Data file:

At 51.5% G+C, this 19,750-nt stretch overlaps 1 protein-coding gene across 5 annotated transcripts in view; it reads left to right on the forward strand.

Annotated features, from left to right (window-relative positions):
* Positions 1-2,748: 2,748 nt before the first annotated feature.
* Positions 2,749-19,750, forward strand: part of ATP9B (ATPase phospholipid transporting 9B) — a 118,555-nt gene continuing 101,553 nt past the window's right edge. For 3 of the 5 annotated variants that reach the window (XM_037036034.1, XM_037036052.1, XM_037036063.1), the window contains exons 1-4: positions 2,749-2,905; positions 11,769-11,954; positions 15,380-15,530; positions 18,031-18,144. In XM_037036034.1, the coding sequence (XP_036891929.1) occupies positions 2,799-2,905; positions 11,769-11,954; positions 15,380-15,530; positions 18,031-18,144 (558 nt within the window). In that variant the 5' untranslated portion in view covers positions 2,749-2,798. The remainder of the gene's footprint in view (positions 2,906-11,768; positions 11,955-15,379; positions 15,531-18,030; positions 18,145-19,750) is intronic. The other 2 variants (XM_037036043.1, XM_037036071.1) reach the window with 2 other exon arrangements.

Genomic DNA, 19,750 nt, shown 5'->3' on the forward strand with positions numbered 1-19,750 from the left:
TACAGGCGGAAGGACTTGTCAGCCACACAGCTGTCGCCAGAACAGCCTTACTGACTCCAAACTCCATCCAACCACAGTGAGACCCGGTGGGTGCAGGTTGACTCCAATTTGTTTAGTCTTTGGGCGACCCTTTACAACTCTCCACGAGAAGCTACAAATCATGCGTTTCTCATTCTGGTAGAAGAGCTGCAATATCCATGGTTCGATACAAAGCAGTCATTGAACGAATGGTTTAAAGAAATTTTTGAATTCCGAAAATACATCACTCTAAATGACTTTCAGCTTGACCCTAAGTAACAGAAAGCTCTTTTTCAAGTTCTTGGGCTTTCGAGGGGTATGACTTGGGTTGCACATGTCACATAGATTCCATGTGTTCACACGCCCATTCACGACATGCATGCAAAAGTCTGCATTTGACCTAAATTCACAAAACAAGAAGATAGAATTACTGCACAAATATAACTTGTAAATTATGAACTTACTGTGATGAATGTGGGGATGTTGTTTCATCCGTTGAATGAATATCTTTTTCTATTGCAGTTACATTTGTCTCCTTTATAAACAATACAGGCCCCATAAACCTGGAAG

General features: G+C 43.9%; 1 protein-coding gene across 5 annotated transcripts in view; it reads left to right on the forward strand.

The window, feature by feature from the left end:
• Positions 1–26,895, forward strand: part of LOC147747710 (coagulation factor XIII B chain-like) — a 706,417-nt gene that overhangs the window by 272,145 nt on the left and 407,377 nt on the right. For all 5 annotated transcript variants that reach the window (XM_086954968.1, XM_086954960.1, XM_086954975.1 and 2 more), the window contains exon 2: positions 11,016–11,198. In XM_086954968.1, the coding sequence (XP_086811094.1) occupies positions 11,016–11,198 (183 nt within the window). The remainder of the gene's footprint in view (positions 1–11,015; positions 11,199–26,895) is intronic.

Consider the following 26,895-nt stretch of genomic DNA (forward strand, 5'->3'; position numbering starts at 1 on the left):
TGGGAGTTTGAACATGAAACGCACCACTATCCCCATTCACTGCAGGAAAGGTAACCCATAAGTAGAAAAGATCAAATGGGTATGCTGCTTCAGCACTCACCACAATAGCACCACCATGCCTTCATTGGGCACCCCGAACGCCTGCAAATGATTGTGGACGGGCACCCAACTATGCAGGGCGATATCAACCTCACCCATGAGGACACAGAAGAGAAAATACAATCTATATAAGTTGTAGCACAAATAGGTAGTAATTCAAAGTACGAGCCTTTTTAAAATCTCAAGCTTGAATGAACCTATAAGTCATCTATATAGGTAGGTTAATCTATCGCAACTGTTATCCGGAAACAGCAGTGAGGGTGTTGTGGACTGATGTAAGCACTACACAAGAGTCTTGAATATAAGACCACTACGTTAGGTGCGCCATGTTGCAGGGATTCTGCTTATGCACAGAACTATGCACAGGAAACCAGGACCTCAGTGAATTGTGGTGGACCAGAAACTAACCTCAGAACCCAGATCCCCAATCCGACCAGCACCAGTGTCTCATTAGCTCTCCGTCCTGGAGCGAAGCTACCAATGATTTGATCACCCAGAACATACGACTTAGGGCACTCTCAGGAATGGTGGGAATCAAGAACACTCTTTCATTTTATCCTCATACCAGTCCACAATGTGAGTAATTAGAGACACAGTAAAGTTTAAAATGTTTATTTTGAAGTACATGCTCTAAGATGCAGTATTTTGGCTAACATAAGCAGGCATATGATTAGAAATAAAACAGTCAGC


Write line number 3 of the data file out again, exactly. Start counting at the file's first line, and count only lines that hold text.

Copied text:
* Positions 1-2,748: 2,748 nt before the first annotated feature.